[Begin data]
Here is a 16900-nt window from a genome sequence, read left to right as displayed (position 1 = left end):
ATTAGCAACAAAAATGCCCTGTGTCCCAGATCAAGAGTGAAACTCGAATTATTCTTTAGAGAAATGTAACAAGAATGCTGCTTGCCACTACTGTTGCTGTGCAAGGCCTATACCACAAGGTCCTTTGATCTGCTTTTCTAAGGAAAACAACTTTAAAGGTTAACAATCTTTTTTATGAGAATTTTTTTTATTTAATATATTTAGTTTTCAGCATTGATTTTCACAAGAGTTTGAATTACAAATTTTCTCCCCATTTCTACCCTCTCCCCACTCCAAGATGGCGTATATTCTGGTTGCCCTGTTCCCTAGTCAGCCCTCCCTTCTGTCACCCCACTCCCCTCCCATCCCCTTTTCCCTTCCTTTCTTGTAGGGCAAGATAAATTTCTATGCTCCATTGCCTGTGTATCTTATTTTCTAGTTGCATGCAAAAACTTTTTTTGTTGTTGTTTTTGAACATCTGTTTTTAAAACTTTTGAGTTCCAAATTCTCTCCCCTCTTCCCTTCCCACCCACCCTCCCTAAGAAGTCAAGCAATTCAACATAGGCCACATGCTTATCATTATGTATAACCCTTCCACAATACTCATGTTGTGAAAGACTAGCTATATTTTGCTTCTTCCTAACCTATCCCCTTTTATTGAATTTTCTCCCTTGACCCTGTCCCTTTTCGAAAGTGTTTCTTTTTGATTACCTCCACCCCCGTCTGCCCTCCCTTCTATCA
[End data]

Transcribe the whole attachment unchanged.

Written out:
Here is a 16900-nt window from a genome sequence, read left to right as displayed (position 1 = left end):
ATTAGCAACAAAAATGCCCTGTGTCCCAGATCAAGAGTGAAACTCGAATTATTCTTTAGAGAAATGTAACAAGAATGCTGCTTGCCACTACTGTTGCTGTGCAAGGCCTATACCACAAGGTCCTTTGATCTGCTTTTCTAAGGAAAACAACTTTAAAGGTTAACAATCTTTTTTATGAGAATTTTTTTTATTTAATATATTTAGTTTTCAGCATTGATTTTCACAAGAGTTTGAATTACAAATTTTCTCCCCATTTCTACCCTCTCCCCACTCCAAGATGGCGTATATTCTGGTTGCCCTGTTCCCTAGTCAGCCCTCCCTTCTGTCACCCCACTCCCCTCCCATCCCCTTTTCCCTTCCTTTCTTGTAGGGCAAGATAAATTTCTATGCTCCATTGCCTGTGTATCTTATTTTCTAGTTGCATGCAAAAACTTTTTTTGTTGTTGTTTTTGAACATCTGTTTTTAAAACTTTTGAGTTCCAAATTCTCTCCCCTCTTCCCTTCCCACCCACCCTCCCTAAGAAGTCAAGCAATTCAACATAGGCCACATGCTTATCATTATGTATAACCCTTCCACAATACTCATGTTGTGAAAGACTAGCTATATTTTGCTTCTTCCTAACCTATCCCCTTTTATTGAATTTTCTCCCTTGACCCTGTCCCTTTTCGAAAGTGTTTCTTTTTGATTACCTCCACCCCCGTCTGCCCTCCCTTCTATCA